Born in Haverford West, Wales in 1810, John Stevenet Clow studied art and then left Wales to emigrate to Nova Scotia. There he married Agnes Louise Redman in 1831 and lived with her at her farm for a number of years. The farm, in Schubenackedy (Shubenacadia) was sold and the family moved to Dartmouth across the harbor from Halifax. The family had a total of 8 live children, with Richard Headley Clow being the last of these, being born May 25, 1847. Two years later in 1849, Agnes died while giving birth to a 9th child.
Following Agnes’ death in 1849, the family moved to Boston. The passenger list for the Brig Belle in 1853 shows a portion of the family’s move including that of Richard Clow.
John Stevenet Clow worked for three years in a patent office copying documents and then worked in a photograph gallery coloring photographs. (An enlargement of this attending photo shows his reddened cheeks). While in Boston, John Clow married for a second time to a woman named
Sarah Ellis Leighton. There do not appear to be any children from this union.
In 1855, he left Boston with his wife and at least one daughter, Bertha, stopping in Erie, PA to see two older sons, Thomas and John Sherwin (Sher). Young Richard was left in Boston with his older sister (nearly 20 years his senior), Agnes Louise and her husband, Alexander Cruikshank.
John Stevenet Clow settled in Madison, Wis. where he had a small art gallery while his wife and daughter worked in a small shirt factory which they had started. He was naturalized in 1856 to be a US citizen and at the close of the Civil War was living in Milwaukee, Wis. with a short sojourn in McGregor, Iowa.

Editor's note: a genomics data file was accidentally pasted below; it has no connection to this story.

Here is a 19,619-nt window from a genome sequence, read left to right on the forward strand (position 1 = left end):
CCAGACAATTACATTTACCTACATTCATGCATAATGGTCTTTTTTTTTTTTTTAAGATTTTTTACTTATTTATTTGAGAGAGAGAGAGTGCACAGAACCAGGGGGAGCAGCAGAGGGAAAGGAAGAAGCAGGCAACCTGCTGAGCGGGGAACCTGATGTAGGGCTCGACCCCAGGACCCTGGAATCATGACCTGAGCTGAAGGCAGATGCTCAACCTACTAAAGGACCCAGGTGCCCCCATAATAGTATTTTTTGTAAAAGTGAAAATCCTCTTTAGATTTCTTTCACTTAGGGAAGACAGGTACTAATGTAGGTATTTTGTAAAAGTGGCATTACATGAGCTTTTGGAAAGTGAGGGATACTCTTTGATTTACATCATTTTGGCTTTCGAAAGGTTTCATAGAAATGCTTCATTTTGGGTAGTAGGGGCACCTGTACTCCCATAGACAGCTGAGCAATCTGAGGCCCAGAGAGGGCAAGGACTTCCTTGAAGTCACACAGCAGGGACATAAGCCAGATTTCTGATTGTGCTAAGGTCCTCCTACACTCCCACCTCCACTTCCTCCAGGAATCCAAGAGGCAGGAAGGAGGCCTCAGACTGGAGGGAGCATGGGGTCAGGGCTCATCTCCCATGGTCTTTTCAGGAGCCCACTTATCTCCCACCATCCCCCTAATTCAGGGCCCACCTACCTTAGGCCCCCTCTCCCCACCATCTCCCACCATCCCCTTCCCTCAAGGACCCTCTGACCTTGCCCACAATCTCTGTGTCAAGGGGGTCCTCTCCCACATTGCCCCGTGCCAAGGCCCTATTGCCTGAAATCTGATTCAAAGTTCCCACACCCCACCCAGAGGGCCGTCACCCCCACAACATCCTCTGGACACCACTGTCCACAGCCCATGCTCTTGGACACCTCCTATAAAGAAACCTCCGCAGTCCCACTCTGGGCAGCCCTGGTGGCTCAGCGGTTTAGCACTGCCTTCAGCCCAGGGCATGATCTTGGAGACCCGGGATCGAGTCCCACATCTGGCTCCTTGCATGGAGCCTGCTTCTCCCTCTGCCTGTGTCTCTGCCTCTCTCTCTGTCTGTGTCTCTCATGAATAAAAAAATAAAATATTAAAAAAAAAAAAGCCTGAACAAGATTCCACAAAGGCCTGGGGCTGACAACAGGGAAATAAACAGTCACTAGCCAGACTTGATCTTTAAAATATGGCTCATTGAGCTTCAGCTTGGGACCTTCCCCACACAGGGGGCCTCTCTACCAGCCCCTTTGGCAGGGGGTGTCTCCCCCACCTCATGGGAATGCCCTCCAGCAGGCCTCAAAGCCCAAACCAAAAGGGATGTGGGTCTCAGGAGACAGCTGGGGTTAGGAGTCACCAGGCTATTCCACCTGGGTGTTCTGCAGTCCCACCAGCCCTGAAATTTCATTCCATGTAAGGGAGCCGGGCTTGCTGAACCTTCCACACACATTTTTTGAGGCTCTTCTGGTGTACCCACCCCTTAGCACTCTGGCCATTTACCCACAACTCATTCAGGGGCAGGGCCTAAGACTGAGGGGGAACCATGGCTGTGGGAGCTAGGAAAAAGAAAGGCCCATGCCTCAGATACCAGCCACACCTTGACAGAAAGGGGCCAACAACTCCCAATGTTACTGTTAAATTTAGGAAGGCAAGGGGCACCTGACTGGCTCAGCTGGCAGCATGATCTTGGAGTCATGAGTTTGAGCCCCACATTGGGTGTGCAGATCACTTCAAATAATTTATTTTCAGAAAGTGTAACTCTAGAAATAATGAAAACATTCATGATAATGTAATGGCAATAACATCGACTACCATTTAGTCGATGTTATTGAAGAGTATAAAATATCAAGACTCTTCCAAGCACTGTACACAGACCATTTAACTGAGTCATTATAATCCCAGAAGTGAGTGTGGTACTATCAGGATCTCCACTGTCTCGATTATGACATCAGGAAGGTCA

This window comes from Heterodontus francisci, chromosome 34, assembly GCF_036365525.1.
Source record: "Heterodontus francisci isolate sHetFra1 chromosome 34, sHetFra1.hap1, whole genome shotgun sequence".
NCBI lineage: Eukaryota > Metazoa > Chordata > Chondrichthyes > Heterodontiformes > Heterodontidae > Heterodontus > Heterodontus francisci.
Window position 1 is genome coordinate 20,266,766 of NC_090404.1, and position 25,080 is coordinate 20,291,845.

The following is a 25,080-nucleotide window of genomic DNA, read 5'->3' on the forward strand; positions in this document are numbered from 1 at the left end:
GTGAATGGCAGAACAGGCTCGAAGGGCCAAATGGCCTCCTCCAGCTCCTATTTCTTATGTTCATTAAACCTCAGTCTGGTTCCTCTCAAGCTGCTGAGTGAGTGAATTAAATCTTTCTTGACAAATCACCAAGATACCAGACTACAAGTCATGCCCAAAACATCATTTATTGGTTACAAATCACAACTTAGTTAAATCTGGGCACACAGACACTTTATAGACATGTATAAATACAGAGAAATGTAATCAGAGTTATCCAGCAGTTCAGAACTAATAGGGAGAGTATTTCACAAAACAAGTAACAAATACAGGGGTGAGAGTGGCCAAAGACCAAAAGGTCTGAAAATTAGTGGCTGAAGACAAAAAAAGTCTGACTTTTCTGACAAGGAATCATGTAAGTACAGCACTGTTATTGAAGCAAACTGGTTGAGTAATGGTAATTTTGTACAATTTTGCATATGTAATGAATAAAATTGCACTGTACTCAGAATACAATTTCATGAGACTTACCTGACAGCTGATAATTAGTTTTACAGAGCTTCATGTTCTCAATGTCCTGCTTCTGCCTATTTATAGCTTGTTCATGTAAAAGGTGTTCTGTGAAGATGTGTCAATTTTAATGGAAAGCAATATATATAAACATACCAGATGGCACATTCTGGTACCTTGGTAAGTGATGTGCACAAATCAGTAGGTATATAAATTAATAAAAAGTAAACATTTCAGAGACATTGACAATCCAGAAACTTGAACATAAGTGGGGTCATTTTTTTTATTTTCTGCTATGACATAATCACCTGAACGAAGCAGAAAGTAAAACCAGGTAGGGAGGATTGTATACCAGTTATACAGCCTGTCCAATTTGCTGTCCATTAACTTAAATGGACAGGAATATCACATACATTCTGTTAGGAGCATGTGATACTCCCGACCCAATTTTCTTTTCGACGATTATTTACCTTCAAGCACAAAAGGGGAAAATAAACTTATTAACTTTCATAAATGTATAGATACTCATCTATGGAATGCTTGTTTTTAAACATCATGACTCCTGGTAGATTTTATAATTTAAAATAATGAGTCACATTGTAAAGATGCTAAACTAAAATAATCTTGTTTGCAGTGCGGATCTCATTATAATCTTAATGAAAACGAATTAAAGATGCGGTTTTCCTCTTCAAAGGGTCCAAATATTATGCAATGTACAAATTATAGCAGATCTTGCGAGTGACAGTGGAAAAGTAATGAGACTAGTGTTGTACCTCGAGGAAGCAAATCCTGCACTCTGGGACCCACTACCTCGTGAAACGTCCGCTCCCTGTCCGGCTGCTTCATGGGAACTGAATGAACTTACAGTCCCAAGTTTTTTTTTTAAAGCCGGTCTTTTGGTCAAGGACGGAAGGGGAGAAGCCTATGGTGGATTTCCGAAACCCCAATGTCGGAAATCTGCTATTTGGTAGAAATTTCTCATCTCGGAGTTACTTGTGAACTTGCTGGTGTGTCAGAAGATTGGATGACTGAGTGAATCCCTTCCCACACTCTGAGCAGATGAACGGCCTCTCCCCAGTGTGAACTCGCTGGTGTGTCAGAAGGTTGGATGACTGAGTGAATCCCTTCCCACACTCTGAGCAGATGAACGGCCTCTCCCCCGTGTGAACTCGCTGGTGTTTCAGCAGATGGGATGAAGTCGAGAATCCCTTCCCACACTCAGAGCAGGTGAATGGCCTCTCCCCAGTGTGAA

In the summer of 1870 he moved to Minnesota and lived with his son John Sherwin and other son Thomas for a period of time on the farms and then bought his own farm near Lyle in Mower Country. He paid 600$ for the farm. The next year he sold the farm for $1000 and moved for a short time to Austin, Minn.
In 1872 he picked up again and moved to San Francisco where he worked a coloring photographs for McMillan Bros. but was actually supported by his wife who had a dress making shop. Near the end of his life he was in a home for the aged and was supported by his children. He died in the San Francisco area in 1892.